We woke up to three inches of sleety snow on the ground, and it was still coming down hard. We were very unrested and unmotivated to get out in the weather. We drove up to the Highland Center to use the bathrooms and get water for the day and ended up having to wade through knee-deep drifts covering the sidewalk. We decided we better revise our plan for the day a bit and return to the cars we left at Appalachia the day before to pick up our snowshoes. We had intended to do Tom, Field, Willey, and Hale before leaving the Notch, then hike Cabot before picking up our cars and spending the night in Gorham again. We reversed the order, which meant we wouldn’t be able to stay in Gorham that night, and started with Cabot via the unmaintained trail in Jefferson. We took advantage of being in town and got breakfast at the gas station on our way through. The sleet had turned to rain by the time we started, and we got completely soaked. We used the snowshoes a bit on our way up the unmaintained trail, but didn’t bother with them on the way down. We hit up the gas station again on our way back to Crawford Notch. We were kind of glad we had a lot of driving to do on this day because it gave us a chance to dry a lot of our stuff on our heater vents along the way. We lucked out with a little break in the weather for our hike out to Hale. The trail was packed with just the few inches of new, wet snow on top, so we post-holed it. It was raining again by the time we set out on our evening hike of Tom, Field, and Willey, and we got a second set of gear completely drenched. We did the post-hole thing again and did not regret it. The fresh snow was easy on the knees, so we felt good enough to do quite a bit of running on the descents this day. After finishing we drove to the Sawyer River Rd trailhead, did some more dashboard laundry, and slept in our vehicles there. When I laid down that night, I commented that my legs didn’t actually feel that bad. Then about 10 minutes later it hit me, and my hips and knees and feet were throbbing. From that night on none of us slept well because laying down was so painful.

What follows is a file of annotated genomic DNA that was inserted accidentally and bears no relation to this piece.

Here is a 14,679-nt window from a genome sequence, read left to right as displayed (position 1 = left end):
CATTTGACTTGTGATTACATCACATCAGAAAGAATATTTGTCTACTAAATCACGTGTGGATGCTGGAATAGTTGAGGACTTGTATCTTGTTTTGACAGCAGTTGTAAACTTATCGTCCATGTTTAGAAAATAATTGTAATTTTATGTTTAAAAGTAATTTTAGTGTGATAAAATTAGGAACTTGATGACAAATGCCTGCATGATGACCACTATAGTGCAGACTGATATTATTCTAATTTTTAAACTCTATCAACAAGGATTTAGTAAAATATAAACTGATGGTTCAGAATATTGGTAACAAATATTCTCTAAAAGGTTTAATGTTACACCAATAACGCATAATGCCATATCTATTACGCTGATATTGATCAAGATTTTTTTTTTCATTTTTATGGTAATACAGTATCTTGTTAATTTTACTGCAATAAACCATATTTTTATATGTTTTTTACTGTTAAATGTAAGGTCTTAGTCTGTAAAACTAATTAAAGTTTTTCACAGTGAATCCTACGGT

Day 4

Hike 1: Carrigain, 13.8 miles, 4,252 ft elevation gain, 6:02:17 elapsed time
Hike 2: North Tripyramid, Middle Tripyramid, Whiteface, Passaconaway, 16.4 miles, 5,253 ft elevation gain, 8:36:32 elapsed time

Totals: 30.2 miles, 9,505 ft elevation gain, 14:38:49 hiking time, 1:45 driving time, 26/48 peaks completed

It was still raining when we got up in the morning, but it let up soon after we started hiking. Carrigain was completely untouched, but the old track underneath the new snow was still firm enough to hold us so left the snowshoes behind. When we returned to our cars, we found an unexpected treat from Erin, who had dropped off a pair of new shoes that Andrew had ordered along with two bags of fresh donuts! We wolfed them down in seconds! From Carrigain we had a long drive around to the Kanc for the Sandwich Range Traverse. It took us forever to get through the traffic in Conway, so we didn’t get started on our traverse until 2:30 p.m. As we hiked the temperature dropped from 40̊ into the single digits. The trail was partially broken out, but we still wore snowshoes for most of the hike because it seemed a little easier with them on. We had a little trouble following the trail through the Sleepers, but not as much as when we went through there in early December. We had a mishap crossing the river on our way out the Oliverian Brook Trail. The rocks were icy, and Jason fell in and got soaked up to his waist. Thankfully we were only 2 miles from the truck, so we booked it out from there. Another night in the truck for Jason and I, while Andrew decided to make the hour drive to Lincoln to stay in a motel.